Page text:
The first “Nier” game appears to be a deconstruction of “The Legend of Zelda” and video game formula. This doesn’t absolve the game for being tedious, but it also appears to be a deliberate artistic choice — and one that is always going to frustrate certain audiences.
But “Nier Replicant” is a game that will demand your attention. If you want a more frivolous game to hurry through and not read paragraphs of actual text to proceed, play another game, because this game will literally stop you unless you do so. This game asks that you understand its characters, playing directly on your emotions.
Like an ambitious pop album, “Nier Replicant” dabbles in several genres, whether it’s an isometric “Diablo” dungeon crawler or a text adventure that takes up to an hour to finish reading. It isn’t always coherent, but it’s still the same artist, the same tools and within the same work of art. It will shift tones, sometimes satirizing video game tropes, and sometimes drawing on them for inspiration.
The game’s full name is “Nier Replicant ver.1.22474487139…” because Taro felt like calling it a remaster or remake would be a bit extravagant. In his message to games journalists, he said he worried about the game being compared to another under publisher Square Enix’s umbrella, “Final Fantasy VII Remake.”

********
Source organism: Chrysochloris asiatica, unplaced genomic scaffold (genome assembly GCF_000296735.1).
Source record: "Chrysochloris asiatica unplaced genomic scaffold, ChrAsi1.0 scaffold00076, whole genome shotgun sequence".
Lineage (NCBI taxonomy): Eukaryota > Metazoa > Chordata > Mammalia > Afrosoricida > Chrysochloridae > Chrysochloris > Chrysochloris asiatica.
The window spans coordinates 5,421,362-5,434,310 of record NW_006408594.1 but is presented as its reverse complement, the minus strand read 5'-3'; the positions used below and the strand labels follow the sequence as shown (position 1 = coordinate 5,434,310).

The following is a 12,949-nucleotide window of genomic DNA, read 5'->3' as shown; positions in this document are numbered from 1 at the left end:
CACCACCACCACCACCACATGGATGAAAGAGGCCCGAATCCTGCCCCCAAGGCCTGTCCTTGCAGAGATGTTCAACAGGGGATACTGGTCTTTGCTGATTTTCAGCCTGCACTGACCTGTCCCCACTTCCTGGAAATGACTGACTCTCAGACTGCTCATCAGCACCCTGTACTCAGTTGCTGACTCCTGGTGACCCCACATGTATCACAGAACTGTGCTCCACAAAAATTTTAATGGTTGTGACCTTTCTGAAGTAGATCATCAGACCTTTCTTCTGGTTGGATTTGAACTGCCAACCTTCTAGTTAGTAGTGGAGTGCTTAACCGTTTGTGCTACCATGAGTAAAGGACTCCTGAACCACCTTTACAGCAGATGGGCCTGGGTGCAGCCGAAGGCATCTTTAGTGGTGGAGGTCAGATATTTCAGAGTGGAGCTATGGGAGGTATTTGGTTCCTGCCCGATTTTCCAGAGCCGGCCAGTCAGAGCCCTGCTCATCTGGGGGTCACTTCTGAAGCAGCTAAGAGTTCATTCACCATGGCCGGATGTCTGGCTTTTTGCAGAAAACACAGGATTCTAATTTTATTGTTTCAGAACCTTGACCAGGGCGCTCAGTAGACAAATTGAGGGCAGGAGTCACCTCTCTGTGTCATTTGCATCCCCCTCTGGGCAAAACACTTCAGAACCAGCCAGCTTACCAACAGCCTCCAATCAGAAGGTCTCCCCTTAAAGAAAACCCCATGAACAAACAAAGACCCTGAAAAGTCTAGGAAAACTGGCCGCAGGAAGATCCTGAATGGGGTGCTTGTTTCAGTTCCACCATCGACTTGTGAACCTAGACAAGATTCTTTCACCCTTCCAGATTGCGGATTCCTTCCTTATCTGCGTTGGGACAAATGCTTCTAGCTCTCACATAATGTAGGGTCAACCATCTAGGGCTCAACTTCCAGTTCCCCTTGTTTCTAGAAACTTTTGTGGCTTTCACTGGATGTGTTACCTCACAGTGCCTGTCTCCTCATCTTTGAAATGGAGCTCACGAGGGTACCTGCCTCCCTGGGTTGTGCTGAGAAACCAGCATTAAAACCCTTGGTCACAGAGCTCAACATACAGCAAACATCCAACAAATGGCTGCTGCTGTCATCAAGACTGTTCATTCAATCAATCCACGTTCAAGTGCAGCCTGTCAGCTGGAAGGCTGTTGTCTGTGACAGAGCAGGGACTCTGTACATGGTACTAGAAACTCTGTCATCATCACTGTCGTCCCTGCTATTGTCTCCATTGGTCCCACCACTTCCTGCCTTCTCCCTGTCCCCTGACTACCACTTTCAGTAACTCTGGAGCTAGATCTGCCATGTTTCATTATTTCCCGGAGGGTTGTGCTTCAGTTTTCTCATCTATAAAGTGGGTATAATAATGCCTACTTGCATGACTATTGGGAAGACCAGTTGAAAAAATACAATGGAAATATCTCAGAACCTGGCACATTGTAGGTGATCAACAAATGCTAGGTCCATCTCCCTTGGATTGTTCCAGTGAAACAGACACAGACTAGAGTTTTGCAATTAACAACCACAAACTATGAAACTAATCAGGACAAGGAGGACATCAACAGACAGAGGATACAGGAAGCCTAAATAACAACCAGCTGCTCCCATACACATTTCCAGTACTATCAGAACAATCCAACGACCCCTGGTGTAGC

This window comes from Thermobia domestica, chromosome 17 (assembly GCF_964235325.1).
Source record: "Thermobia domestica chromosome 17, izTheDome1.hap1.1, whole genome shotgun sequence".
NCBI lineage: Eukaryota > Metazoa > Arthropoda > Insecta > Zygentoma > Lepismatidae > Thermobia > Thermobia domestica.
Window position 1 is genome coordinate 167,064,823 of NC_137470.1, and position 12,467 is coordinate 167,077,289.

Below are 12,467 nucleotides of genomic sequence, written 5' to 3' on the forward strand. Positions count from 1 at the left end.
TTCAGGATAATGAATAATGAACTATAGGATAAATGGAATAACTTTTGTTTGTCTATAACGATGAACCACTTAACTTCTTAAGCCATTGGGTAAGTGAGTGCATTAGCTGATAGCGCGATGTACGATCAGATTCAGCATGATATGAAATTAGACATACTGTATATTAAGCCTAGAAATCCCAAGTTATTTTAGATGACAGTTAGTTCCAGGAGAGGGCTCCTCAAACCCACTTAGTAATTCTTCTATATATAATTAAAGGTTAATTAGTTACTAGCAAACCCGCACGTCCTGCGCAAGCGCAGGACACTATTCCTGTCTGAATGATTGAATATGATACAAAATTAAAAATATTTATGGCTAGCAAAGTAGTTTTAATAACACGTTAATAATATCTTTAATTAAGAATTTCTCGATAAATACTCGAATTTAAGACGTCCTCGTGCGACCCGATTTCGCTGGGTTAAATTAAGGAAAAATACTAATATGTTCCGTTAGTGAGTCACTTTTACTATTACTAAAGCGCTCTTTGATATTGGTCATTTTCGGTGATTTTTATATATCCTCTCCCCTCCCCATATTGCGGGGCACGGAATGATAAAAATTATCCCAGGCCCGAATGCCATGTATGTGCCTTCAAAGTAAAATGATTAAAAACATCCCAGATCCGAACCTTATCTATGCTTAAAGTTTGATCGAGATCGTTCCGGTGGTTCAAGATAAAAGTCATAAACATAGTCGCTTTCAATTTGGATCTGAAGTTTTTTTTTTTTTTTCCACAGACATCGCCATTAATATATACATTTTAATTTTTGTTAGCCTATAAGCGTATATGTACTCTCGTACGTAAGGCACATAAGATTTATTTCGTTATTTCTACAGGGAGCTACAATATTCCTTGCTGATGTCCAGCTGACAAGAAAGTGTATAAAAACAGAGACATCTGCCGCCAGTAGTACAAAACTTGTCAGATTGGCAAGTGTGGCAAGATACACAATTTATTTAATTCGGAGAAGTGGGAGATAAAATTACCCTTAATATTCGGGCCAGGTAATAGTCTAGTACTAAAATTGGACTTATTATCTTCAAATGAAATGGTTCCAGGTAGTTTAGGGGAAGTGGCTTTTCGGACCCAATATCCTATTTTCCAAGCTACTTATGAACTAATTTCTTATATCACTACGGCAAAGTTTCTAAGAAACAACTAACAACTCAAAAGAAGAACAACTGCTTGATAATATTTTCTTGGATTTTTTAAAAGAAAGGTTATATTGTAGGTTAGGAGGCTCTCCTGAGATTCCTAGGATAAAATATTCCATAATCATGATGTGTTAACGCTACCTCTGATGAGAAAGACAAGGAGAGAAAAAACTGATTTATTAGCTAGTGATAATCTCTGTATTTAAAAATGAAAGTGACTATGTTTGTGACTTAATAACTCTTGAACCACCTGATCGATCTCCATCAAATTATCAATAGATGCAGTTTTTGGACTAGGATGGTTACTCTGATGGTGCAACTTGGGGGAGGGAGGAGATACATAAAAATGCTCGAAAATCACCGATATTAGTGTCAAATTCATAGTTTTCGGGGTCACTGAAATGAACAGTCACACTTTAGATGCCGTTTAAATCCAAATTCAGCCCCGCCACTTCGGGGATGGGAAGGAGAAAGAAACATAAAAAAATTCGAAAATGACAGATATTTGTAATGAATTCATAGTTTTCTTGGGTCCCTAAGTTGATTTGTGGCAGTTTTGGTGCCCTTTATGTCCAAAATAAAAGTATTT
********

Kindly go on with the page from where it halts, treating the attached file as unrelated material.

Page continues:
“I saw that and I thought it would be terribly inconvenient to be compared to such a massive blockbuster,” Taro said.
I asked Taro and the man I’m supposed to send my therapy bills to, producer Yosuke Saito, if they’re paying attention to any interesting trends in the industry. Sato said he’s delighted to see games from independent studios see global success, and that attention is slowly moving away from big-budget, AAA titles.
As for Taro, “Yes. I pay attention. Lots of young people and business persons gather in places that are trending like that, so I know to avoid it.”
I also tried to take a measure of what kind of media consumer Taro is, and what might inspire him. He is famously influenced by the classic anime “Neon Genesis Evangelion,” and I told him many players look to his work with similar reverence.
“I feel that … that watching Evangelion would be 100 times better for creative reference,” Taro said.
But he raised an interesting example that draws many parallels to his own career path, as well as the story of the “Nier” series.